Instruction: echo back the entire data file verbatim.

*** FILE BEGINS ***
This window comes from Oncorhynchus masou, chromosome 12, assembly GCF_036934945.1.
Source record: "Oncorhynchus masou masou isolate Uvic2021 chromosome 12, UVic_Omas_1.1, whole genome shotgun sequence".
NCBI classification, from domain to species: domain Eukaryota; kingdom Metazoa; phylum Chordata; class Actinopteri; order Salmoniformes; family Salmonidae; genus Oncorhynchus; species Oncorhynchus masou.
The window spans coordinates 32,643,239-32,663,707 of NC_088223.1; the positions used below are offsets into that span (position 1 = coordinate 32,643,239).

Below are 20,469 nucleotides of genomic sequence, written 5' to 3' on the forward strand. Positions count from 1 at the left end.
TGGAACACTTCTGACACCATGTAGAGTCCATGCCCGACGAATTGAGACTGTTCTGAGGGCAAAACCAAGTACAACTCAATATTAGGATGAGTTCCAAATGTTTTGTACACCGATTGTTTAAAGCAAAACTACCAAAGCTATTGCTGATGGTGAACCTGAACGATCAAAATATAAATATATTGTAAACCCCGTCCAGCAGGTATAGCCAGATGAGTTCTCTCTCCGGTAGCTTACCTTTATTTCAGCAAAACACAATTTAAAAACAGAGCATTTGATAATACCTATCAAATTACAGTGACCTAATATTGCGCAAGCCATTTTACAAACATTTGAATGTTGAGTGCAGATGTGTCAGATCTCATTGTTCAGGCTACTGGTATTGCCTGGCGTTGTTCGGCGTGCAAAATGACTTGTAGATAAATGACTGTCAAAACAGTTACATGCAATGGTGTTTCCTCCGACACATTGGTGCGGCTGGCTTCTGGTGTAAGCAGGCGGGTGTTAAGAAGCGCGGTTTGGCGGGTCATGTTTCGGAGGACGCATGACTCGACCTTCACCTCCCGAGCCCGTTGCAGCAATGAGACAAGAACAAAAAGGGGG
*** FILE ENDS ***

This window comes from Oncorhynchus masou, chromosome 12, assembly GCF_036934945.1.
Source record: "Oncorhynchus masou masou isolate Uvic2021 chromosome 12, UVic_Omas_1.1, whole genome shotgun sequence".
NCBI classification, from domain to species: domain Eukaryota; kingdom Metazoa; phylum Chordata; class Actinopteri; order Salmoniformes; family Salmonidae; genus Oncorhynchus; species Oncorhynchus masou.
The window spans coordinates 32,643,239-32,663,707 of NC_088223.1; the positions used below are offsets into that span (position 1 = coordinate 32,643,239).

Below are 20,469 nucleotides of genomic sequence, written 5' to 3' on the forward strand. Positions count from 1 at the left end.
TGGAACACTTCTGACACCATGTAGAGTCCATGCCCGACGAATTGAGACTGTTCTGAGGGCAAAACCAAGTACAACTCAATATTAGGATGAGTTCCAAATGTTTTGTACACCGATTGTTTAAAGCAAAACTACCAAAGCTATTGCTGATGGTGAACCTGAACGATCAAAATATAAATATATTGTAAACCCCGTCCAGCAGGTATAGCCAGATGAGTTCTCTCTCCGGTAGCTTACCTTTATTTCAGCAAAACACAATTTAAAAACAGAGCATTTGATAATACCTATCAAATTACAGTGACCTAATATTGCGCAAGCCATTTTACAAACATTTGAATGTTGAGTGCAGATGTGTCAGATCTCATTGTTCAGGCTACTGGTATTGCCTGGCGTTGTTCGGCGTGCAAAATGACTTGTAGATAAATGACTGTCAAAACAGTTACATGCAATGGTGTTTCCTCCGACACATTGGTGCGGCTGGCTTCTGGTGTAAGCAGGCGGGTGTTAAGAAGCGCGGTTTGGCGGGTCATGTTTCGGAGGACGCATGACTCGACCTTCACCTCCCGAGCCCGTTGCAGCAATGAGACAAGAACAAAAAGGGGG